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Meat-plant contractor hired kids to clean "razor-sharp saws" with chemicals, government says

Firm fined $1.5M for illegally hiring children
Firm fined $1.5 million for illegally hiring children 00:19

A food-safety sanitation company was fined $1.5 million by the U.S. Department of Labor for employing more than 100 children — some as young as 13 — in dangerous jobs including cleaning "razor-sharp saws" with "caustic chemicals."

The children, who ranged in age from 13 to 17, were found to be working with hazardous chemicals and cleaning meat-processing equipment such as back saws, head splitters and brisket saws, the Labor Department (DOL) said on Friday. 

The children, some of whom worked overnight shifts, were employed at 13 meat processing plants in eight states by Packers Sanitation Services, or PSSI, which contracts out cleaning services, the statement said. At least three children were injured while working for PSSI, the agency said.

The fine stems from an investigation last year when the Labor Department asked a federal court to issue a restraining order against PSSI to stop it from hiring workers under 18, which was granted by a Nebraska judge. The children worked in plants operated by companies including Tyson Food, Cargill and other meat packers, the agency said on Friday.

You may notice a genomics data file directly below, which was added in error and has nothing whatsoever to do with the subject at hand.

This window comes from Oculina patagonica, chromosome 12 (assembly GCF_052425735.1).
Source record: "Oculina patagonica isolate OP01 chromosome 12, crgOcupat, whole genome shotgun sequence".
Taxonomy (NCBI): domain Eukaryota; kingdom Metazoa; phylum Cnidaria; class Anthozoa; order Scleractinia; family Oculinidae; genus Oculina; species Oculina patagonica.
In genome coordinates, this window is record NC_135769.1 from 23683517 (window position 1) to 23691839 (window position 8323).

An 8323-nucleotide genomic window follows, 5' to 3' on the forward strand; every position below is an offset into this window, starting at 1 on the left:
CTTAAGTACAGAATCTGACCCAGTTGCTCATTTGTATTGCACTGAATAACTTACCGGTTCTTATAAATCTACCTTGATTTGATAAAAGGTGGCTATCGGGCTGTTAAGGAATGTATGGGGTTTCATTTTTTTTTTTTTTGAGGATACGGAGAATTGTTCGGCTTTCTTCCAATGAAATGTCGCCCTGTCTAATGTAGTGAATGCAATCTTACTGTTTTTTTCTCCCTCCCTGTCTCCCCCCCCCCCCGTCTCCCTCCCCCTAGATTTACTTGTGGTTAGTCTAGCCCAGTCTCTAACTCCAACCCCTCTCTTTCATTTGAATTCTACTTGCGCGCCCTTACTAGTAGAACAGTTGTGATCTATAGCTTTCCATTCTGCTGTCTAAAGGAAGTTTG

"These children should never have been employed in meat packing plants and this can only happen when employers do not take responsibility to prevent child labor violations from occurring in the first place," said Jessica Looman, principal deputy administrator of the agency's Wage and Hour Division, in a statement.

In a statement to CBS MoneyWatch, PSSI said it was "pleased to have finalized this settlement figure" with the Labor Department. None of the children are working at the company today, and many had left the company's employment years ago, the company said.

"We have been crystal clear from the start: Our company has a zero-tolerance policy against employing anyone under the age of 18 and fully shares the DOL's objective of ensuring full compliance at all locations," the company said. 

PSSI conducted "multiple additional audits of our employee base" after learning about the Labor Department's allegations, and hired an external law firm to review its policies, the statement added.

States push to ease child labor laws

In an email, a Cargill spokesperson said the "allegations settled today between PSSI and the Department of Labor did not involve any claims of misconduct against Cargill. The allegations against PSSI were not substantiated by any evidence in a court of law." 

Tyson didn't immediately respond to a request for comment.

Although labor regulators are cracking down on child labor violations, lawmakers in a number of states want to ease laws to allow more minors to work, part of a response to the tight labor market. For instance, Arkansas lawmakers are proposing a bill that would allow kids to work without written consent from their parents and without proving their age, THV11 reported. 

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